In the antitrust US hearing, Rep Matt Gaetz grilled Google CEO Sundar Pichai for dropping out of Pentagon contracts and addressed the company’s work with Chinese military treasonous.
“The former Secretary of Defense Mr Shanahan said that the lines have been ‘blurred’ in China between commercial and military application, and as Mr Buck cited, ‘General Dunford says that your company is directly aiding the Chinese military.’ And Peter Theil (Paypal Co-Founder), who actually serves on Mr Zuckerberg’s board at Facebook, said that Google’s activities with China are treasonous.’ He accused you of treason,” Gaetz said.
Buck had criticized Google for its links with the Chinese Communist Party (CCP). “If Google wants to cozy up to Communist China, Sundar Pichai must answer for the atrocities committed by the Chinese Communist Party,” he had told Fox News.
Buck has been an outspoken critic of the CCP’s tactics and introduced legislation in the House yesterday based on Sen Josh Hawley’s “Slave-Free Business Certification Act,” which attempts to hold US companies accountable for any use of forced labor throughout the supply chain.
Pichai, in reply, rejected the accusation and said his firm does very limited work in China compared to its peers. “I had a chance to meet with General Dunford personally, we have clarified what we do in China compared to our peers, it is very, very limited in nature,” he said.
“Our AI work in China is limited to a handful of people working on open source projects and happy to share and engage with the office to explain our work in china fully,” he added.
But, Gaetz called into question Google’s commitment to the US and its values by not working with AI centre based in the country, but working with Chinese universities.
“When the Chairman of the Joint Chiefs of Staff says that an American company is directly aiding China, when you have an AI center, when you’re working with universities … it seems to really call into question your commitment to our country and our values,” he said.
Gaetz also accused Google for refusing the AI contract called Project Maven with the Department of Defense (DOD) in June 2018 after it weighed input from its employees.
“Did you weigh input from your employees when making the decision to abandon the project with the U.S. military?” Gaetz asked Pichai, who replied that the company is deeply committed to supporting the military and US government and take decisions on a variety of factors.
In reply, Gaetz rapped Pichai for having ethical concerns about working alongside the US military on Project Maven, but brazenly aided the Chinese military.
“Google has an AI center, collaborates with Chinese universities and is helping China to advance the targeting capabilities of their J-20 fighter aircraft, according to a paper published by the Chinese Academy of Science,” Gaetz said, pushing back on the firm’s ethical choices.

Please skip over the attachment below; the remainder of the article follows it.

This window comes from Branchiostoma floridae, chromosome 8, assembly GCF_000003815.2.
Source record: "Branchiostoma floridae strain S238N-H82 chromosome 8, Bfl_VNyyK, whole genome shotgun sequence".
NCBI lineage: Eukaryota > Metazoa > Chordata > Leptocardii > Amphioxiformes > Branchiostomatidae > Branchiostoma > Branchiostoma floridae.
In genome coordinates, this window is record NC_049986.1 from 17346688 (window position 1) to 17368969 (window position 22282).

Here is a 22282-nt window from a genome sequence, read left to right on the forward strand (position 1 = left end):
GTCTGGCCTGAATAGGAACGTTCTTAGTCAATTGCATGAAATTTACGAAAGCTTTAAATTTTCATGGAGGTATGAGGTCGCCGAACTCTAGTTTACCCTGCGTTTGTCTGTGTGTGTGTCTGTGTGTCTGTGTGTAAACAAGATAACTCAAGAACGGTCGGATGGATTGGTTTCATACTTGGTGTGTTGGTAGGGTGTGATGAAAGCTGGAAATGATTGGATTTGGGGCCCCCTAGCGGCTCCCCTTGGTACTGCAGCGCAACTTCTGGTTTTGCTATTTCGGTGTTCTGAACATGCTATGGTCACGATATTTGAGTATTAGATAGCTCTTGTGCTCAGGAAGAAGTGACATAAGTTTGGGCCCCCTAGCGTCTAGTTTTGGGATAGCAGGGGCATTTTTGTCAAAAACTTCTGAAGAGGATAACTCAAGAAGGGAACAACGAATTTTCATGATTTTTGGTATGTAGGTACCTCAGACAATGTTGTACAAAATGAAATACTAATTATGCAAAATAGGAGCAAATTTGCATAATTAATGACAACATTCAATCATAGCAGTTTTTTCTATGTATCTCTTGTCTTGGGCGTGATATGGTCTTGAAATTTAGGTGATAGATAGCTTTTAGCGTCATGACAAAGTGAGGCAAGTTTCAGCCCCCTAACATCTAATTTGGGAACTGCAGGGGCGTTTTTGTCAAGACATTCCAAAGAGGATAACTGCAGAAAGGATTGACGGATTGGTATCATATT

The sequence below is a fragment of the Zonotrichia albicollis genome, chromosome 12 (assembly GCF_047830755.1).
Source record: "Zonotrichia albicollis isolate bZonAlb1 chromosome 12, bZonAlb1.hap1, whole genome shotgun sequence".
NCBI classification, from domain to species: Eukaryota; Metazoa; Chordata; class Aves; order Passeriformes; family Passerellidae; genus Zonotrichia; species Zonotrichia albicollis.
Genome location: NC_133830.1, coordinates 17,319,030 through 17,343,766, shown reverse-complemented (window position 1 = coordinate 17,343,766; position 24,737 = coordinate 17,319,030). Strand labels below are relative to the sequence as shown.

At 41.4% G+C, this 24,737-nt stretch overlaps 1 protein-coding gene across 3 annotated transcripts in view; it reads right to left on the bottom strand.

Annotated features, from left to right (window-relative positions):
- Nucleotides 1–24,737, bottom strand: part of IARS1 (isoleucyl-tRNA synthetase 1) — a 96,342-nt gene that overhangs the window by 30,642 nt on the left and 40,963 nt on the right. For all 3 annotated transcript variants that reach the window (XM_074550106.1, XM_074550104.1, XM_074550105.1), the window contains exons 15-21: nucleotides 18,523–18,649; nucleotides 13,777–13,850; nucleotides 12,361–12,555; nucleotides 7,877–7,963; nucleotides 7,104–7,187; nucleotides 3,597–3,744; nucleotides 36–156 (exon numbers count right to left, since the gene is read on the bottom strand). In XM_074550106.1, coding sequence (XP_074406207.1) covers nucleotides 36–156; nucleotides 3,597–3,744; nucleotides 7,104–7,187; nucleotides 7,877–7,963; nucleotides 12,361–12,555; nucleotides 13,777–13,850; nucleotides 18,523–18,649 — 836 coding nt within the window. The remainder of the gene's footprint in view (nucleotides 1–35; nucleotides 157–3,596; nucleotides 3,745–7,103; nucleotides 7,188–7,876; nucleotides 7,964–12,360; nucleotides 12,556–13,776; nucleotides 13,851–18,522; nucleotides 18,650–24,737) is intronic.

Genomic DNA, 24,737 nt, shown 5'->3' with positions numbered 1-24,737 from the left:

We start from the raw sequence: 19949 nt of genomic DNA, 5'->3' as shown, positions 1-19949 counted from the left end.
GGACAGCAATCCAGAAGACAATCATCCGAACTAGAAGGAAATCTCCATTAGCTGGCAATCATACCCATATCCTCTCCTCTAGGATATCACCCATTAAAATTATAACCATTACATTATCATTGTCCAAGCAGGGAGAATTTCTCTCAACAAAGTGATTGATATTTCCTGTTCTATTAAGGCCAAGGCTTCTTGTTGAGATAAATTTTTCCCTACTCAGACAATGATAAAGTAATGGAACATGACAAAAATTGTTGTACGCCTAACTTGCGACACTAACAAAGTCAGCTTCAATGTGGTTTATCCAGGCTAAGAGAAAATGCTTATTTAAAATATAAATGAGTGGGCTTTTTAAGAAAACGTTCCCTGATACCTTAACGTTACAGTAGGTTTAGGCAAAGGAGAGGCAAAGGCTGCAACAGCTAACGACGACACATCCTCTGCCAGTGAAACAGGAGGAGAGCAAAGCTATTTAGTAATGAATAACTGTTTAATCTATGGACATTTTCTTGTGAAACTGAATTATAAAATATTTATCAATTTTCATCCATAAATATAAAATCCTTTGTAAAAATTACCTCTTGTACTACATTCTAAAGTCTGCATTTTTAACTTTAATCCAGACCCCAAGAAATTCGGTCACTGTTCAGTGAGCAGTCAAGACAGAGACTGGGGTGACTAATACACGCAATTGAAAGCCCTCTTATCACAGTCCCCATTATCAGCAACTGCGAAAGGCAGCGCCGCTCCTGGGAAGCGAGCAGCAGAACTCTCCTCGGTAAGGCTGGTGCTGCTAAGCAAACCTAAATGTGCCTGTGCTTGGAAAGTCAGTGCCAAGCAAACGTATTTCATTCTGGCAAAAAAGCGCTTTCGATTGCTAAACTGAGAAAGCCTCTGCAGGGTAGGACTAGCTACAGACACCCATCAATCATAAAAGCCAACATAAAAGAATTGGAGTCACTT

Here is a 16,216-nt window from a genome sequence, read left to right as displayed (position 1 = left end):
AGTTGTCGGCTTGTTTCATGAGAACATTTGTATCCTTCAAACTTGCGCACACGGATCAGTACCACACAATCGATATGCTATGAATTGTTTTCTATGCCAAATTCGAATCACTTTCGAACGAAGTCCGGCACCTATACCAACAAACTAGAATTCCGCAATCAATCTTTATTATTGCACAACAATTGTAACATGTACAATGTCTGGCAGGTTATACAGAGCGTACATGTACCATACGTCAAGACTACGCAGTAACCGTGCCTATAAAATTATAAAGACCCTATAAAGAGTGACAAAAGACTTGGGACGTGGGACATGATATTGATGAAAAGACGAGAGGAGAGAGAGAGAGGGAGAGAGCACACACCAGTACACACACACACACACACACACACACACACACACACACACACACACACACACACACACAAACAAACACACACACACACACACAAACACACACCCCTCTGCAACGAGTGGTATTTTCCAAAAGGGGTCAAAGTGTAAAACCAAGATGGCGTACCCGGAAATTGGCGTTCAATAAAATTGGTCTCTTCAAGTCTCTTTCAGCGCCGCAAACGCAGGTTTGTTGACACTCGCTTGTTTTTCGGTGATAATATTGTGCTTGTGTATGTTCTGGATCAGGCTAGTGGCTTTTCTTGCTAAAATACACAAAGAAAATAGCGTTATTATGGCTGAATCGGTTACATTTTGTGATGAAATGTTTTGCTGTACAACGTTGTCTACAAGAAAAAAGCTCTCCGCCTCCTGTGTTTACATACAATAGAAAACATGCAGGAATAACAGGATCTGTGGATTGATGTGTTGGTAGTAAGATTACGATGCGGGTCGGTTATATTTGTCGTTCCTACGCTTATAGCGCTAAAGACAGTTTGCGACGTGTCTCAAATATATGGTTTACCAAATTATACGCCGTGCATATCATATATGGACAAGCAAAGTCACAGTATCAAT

“And I understand your point about cyber security and those things, but Project Maven was a specific way to ensure that our troops are safe on the battlefield, and if you have no problem making the J-20 Chinese fighter more effective in its targeting, why wouldn’t you want to make America as effective?” Gaetz added.
Pichai did not address the accusations on Google’s work specifically with J-20 aircraft and gave a general answer, saying, “We are not working with the Chinese military, that is absolutely false.”
Meanwhile, Buck asked for federal investigation into Facebook’s acquisition of Instagram as circumstances surrounding the deal were suspect.
“It should have been dealt with by the Obama administration. It was acquired during Obama administration and it is clear that Facebook used coercion in acquiring Instagram. They threatened them and threatened to put them out of business unless they agreed to sell. And the CEO of Instagram said this at the time,” he said.
“It’s one of those things where you can look back on it now and say, ‘Instagram wouldn’t be where it is now if it weren’t for Facebook’s resources and the merger.’ But I do agree with Chairman Jerry Nadler that there are many red flags about that merger and it should be carefully scrutinized by the Federal Trade Commission (FTC),” Buck said.
Congress will continue its investigation into big tech and likely release a report on the findings before the November election, in an effort to lay the groundwork for legislation when new lawmakers are sworn in come January, he said.